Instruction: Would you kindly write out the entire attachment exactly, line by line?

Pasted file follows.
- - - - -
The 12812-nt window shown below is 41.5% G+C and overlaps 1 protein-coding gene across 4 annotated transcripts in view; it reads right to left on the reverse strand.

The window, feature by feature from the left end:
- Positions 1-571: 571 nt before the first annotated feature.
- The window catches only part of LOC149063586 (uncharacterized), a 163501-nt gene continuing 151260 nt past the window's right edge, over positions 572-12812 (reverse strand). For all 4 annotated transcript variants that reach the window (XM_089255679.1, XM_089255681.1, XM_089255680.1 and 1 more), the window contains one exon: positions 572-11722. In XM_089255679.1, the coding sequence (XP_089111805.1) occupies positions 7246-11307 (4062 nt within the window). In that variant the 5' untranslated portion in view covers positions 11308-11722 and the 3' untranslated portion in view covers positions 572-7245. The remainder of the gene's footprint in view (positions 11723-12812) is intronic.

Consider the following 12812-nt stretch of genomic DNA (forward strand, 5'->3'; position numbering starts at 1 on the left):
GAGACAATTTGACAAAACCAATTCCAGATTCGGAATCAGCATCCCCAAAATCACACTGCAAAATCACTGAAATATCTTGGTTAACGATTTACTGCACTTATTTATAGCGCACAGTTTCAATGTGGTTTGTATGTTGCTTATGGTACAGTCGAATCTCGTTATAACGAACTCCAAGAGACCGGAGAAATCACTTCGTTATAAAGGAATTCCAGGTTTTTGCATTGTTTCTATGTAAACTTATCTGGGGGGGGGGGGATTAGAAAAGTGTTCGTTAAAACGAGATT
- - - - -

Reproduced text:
The 12812-nt window shown below is 41.5% G+C and overlaps 1 protein-coding gene across 4 annotated transcripts in view; it reads right to left on the reverse strand.

The window, feature by feature from the left end:
- Positions 1-571: 571 nt before the first annotated feature.
- The window catches only part of LOC149063586 (uncharacterized), a 163501-nt gene continuing 151260 nt past the window's right edge, over positions 572-12812 (reverse strand). For all 4 annotated transcript variants that reach the window (XM_089255679.1, XM_089255681.1, XM_089255680.1 and 1 more), the window contains one exon: positions 572-11722. In XM_089255679.1, the coding sequence (XP_089111805.1) occupies positions 7246-11307 (4062 nt within the window). In that variant the 5' untranslated portion in view covers positions 11308-11722 and the 3' untranslated portion in view covers positions 572-7245. The remainder of the gene's footprint in view (positions 11723-12812) is intronic.

Consider the following 12812-nt stretch of genomic DNA (forward strand, 5'->3'; position numbering starts at 1 on the left):
GAGACAATTTGACAAAACCAATTCCAGATTCGGAATCAGCATCCCCAAAATCACACTGCAAAATCACTGAAATATCTTGGTTAACGATTTACTGCACTTATTTATAGCGCACAGTTTCAATGTGGTTTGTATGTTGCTTATGGTACAGTCGAATCTCGTTATAACGAACTCCAAGAGACCGGAGAAATCACTTCGTTATAAAGGAATTCCAGGTTTTTGCATTGTTTCTATGTAAACTTATCTGGGGGGGGGGGGATTAGAAAAGTGTTCGTTAAAACGAGATT